4

Many scientists (PBS reports 70% of all biologists) predict that we are now in the beginning of another extinction event, the first (and probably last) ever to be caused by humans. (The same humans, incidentally, who celebrate Earth Day every year.) The result of this current extinction may compete in magnitude with the Great Dying, resulting in the extinction of nearly 90% of all living species. And potentially in a much quicker manner than the previous five extinction events of the past.

Of course, the data is not conclusive and the consensus is not unanimous, as it rarely is in science, or anything else for that matter.

But what is clear is that, regardless of what the population believes about “climate change” or “global warming,” we humans have polluted and destroyed parts of the earth to the extent that they may never recover—at least not in terms of being able to support life as we know it. (And by that I mean human life as well as those things that support human life.)

More so than the recent coal ash spills in our own neighborhood or the release of toxic chemicals in West Virginia, the oceans are perhaps the best example of how much humans have destroyed and are continuing to destroy the earth’s environment.

5

Floating islands of trash in the Pacific Gyre.

So let’s be clear in a manner that climate change or global warming cannot: the oceans are dying at an alarming rate. And by “dying” I don’t mean metaphorically. I mean literally. As in, studies suggest that all of the world’s corals may be extinct by the end of this century due to the acidification of the oceans caused mostly by the carbon dioxide emissions from human activity. And once the oceans die, well, human survival becomes more than a little tenuous.

And yet instead of debating what best to do about the great damage we have already caused to the earth, we are instead debating how to regulate fracking (if at all), whether to institute a “carbon tax,” and whether or not to build a pipeline from the oil sands in Canada to refineries in the United States. Rest assured: such debates are moot. For if we succeed in burning all of the oil available in those sands as well as the natural gas and coal we extract from the ground here in the US, then our fate is sealed. Along with that of anywhere upwards of 90% of the species who inhabit earth along with us.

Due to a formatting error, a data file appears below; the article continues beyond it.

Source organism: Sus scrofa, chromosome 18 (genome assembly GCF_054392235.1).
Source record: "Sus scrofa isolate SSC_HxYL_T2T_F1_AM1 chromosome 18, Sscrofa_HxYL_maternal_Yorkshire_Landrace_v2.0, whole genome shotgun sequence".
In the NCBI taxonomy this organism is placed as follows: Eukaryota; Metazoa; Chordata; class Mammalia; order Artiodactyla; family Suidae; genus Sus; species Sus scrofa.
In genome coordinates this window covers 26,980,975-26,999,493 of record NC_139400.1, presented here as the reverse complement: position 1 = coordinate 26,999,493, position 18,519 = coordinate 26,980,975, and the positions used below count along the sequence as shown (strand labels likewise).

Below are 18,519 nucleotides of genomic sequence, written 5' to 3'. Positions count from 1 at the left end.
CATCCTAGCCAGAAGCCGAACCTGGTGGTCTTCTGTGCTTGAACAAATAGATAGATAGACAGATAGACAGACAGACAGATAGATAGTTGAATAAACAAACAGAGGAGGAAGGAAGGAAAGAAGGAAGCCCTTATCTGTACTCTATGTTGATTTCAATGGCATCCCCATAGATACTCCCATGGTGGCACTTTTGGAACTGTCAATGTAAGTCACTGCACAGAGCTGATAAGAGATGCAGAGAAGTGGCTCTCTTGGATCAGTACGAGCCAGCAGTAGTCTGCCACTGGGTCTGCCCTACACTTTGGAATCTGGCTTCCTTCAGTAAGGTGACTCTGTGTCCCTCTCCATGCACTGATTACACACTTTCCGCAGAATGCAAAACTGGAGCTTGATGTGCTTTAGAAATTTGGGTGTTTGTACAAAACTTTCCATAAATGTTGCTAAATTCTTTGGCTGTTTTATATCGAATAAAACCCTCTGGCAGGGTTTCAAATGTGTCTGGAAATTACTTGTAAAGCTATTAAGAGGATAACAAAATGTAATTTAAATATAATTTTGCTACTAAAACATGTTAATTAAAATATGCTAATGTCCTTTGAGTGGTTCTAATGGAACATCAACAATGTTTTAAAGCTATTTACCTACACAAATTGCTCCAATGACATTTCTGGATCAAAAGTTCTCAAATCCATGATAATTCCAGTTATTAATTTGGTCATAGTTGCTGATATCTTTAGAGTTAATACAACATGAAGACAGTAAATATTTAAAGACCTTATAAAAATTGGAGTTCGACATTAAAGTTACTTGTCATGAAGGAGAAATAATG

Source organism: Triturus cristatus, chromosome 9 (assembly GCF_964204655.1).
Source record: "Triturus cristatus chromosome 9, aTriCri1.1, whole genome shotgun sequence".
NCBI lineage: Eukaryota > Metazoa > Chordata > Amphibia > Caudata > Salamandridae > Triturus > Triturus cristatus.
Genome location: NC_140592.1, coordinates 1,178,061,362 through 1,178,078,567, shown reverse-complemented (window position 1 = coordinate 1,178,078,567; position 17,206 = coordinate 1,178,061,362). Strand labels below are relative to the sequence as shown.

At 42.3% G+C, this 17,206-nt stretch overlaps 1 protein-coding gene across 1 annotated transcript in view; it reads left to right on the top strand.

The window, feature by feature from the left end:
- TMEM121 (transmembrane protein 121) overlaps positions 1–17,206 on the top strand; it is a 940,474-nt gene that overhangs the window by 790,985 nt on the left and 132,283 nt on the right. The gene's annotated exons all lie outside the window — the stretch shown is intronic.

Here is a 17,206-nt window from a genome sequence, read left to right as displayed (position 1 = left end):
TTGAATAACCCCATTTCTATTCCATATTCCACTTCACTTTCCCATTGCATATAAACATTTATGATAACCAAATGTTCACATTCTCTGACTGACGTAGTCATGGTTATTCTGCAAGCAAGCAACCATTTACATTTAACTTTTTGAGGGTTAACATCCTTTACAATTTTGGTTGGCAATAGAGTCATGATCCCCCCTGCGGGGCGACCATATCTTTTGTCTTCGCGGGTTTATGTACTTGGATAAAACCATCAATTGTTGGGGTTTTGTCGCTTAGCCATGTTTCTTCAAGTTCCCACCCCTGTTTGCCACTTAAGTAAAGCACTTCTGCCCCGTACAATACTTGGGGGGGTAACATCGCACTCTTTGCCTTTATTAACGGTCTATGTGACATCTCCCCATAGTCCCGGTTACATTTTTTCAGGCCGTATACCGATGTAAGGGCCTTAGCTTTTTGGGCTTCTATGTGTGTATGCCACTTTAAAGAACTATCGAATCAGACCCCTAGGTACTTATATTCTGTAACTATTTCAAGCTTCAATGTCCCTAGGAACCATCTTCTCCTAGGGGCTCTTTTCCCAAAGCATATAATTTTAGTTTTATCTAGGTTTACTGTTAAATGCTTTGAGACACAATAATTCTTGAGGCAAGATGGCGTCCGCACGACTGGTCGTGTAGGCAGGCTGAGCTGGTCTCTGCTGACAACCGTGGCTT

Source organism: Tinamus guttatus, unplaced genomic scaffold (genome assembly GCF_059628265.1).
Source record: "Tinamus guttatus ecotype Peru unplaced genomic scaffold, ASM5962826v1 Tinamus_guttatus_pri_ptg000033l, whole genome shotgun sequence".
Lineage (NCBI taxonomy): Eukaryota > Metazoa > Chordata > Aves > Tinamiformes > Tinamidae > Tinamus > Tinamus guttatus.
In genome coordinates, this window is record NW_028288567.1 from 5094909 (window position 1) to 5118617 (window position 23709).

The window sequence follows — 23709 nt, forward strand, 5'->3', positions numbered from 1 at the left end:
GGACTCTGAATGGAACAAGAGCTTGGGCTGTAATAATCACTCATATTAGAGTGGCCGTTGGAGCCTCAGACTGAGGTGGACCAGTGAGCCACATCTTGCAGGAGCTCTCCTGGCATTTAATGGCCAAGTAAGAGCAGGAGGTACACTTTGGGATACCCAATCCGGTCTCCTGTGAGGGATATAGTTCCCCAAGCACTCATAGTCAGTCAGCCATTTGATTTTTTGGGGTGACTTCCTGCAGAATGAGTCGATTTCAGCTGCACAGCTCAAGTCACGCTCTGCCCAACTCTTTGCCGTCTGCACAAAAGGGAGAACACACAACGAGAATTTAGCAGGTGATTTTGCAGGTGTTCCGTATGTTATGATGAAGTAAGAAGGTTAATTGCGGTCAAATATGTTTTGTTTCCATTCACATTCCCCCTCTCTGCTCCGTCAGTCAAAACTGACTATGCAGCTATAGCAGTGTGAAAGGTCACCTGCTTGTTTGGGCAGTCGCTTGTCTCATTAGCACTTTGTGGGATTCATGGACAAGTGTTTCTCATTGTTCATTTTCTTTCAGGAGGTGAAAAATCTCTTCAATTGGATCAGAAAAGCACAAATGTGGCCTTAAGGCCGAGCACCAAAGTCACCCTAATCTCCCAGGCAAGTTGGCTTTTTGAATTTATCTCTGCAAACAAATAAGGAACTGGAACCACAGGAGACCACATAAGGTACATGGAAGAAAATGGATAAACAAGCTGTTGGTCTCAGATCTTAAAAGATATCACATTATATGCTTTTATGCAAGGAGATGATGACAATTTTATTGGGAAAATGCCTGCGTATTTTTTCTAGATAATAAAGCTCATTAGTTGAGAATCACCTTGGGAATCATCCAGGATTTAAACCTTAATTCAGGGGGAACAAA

6Oh, I almost forgot:

Have a Happy Earth Day.

 

The Hidden Cost of War

by Carrie Levesque

© Airborn Guy

A shadow of a soldier contemplating suicide (photo © Airborne Guy).

I haven’t been able to get the statistic out of my mind: 22 veterans a day commit suicide in the United States. How can such a number not rattle us all? How would we respond if 22 teachers a day were committing suicide? Or doctors? Or police officers?

I think we would want answers. We would talk about this daily in our communities. We would seek action. Do we? Are we?

Not including veterans.

…and that’s not including veterans.

At this rate, every four and a half months, veteran suicides exceed the death toll from 9/11, the event that triggered our two most recent wars. What will it take to get the same leave-no-stone-unturned, spare-no-expense commitment from our government to address this tragedy?

It’s important to clarify that the numbers on military suicides are not easy to interpret. With PTSD so much in the news due to the recent shootings, it’s easy to assume that most of these cases are those recently traumatized by their service in the wars in Iraq and Afghanistan.

A soldier in Iraq.

A soldier in Iraq.

Yet according to the Department of Veterans Affairs (PDF), 69% of veterans who have committed suicide are over 50, and have presumably been out of the military for some time. According to the LA Times, “Many older veterans are killing themselves for the same reasons that other civilians in the same age group kill themselves: depression and other mental health problems coupled with difficult life circumstances.”

Nevertheless, other studies estimate that among younger veterans and active duty personnel (the other 31% in that VA study), the suicide rate is twice that of the civilian population. While it’s true that studies on this issue have many limitations, one thing they all agree upon is the high likelihood that suicide among young veterans and active personnel is underreported.

In addition, many young veteran fatalities that would not be included in this statistic involve those who survive combat only to perish through alcoholism, drug abuse and other self-destructive behavior. Between 2006 and 2011, young veterans in California “were twice as likely to be a victim of a fatal motor vehicle crash and a quarter more likely to suffer other deadly accidents,” a pattern also seen in a 1987 study of veterans who had served in Vietnam and again in the mid-1990s among Gulf War veterans (LATimes).